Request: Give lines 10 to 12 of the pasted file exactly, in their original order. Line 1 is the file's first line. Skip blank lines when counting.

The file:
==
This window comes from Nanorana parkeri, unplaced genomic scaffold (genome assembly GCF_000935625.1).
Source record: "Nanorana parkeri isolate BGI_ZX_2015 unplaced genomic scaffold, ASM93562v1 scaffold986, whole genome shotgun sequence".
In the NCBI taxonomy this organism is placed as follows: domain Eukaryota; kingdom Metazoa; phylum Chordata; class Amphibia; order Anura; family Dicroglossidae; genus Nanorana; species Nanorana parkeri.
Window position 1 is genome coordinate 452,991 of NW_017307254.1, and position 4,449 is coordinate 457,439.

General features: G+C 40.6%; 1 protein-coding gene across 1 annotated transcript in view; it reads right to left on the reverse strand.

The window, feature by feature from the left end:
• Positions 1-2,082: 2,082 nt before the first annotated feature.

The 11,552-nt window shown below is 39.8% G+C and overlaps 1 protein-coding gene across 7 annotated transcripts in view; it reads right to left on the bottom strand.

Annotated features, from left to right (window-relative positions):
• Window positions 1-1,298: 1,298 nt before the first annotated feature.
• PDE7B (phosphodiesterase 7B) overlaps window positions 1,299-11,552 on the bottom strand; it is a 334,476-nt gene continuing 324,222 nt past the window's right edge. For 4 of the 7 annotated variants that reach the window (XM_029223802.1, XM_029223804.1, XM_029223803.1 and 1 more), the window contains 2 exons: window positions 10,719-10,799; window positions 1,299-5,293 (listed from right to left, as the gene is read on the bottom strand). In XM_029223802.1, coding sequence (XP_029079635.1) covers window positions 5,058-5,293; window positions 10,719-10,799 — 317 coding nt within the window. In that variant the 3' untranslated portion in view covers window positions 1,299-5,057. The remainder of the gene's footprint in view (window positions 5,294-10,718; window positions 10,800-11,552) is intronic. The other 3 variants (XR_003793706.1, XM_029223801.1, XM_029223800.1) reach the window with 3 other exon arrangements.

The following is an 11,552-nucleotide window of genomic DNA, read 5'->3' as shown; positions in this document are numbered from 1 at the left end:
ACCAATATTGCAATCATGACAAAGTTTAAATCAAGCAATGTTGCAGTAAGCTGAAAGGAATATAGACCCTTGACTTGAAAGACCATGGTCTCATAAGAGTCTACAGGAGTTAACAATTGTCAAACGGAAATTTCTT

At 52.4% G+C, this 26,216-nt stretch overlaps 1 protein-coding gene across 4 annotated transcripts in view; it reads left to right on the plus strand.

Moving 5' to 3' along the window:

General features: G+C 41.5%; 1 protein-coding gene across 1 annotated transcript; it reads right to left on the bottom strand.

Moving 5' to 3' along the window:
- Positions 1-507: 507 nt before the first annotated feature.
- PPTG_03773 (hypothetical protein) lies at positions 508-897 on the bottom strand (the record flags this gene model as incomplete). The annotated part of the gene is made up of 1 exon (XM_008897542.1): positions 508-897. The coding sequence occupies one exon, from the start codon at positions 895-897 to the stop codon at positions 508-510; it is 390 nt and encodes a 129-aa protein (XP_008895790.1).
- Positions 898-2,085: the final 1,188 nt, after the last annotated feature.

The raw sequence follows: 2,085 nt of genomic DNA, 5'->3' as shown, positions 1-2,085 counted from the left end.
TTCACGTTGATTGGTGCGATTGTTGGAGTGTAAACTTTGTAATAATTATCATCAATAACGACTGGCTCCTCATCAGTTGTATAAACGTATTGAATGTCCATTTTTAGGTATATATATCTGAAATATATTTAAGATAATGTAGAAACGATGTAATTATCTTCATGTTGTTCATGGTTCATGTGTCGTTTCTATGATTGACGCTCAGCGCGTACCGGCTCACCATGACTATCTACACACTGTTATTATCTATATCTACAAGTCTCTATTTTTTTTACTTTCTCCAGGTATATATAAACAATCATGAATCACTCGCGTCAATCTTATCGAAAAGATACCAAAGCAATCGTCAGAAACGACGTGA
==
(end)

• Window positions 1-1,298: 1,298 nt before the first annotated feature.
• PDE7B (phosphodiesterase 7B) overlaps window positions 1,299-11,552 on the bottom strand; it is a 334,476-nt gene continuing 324,222 nt past the window's right edge. For 4 of the 7 annotated variants that reach the window (XM_029223802.1, XM_029223804.1, XM_029223803.1 and 1 more), the window contains 2 exons: window positions 10,719-10,799; window positions 1,299-5,293 (listed from right to left, as the gene is read on the bottom strand). In XM_029223802.1, coding sequence (XP_029079635.1) covers window positions 5,058-5,293; window positions 10,719-10,799 — 317 coding nt within the window. In that variant the 3' untranslated portion in view covers window positions 1,299-5,057. The remainder of the gene's footprint in view (window positions 5,294-10,718; window positions 10,800-11,552) is intronic. The other 3 variants (XR_003793706.1, XM_029223801.1, XM_029223800.1) reach the window with 3 other exon arrangements.

The following is an 11,552-nucleotide window of genomic DNA, read 5'->3' as shown; positions in this document are numbered from 1 at the left end: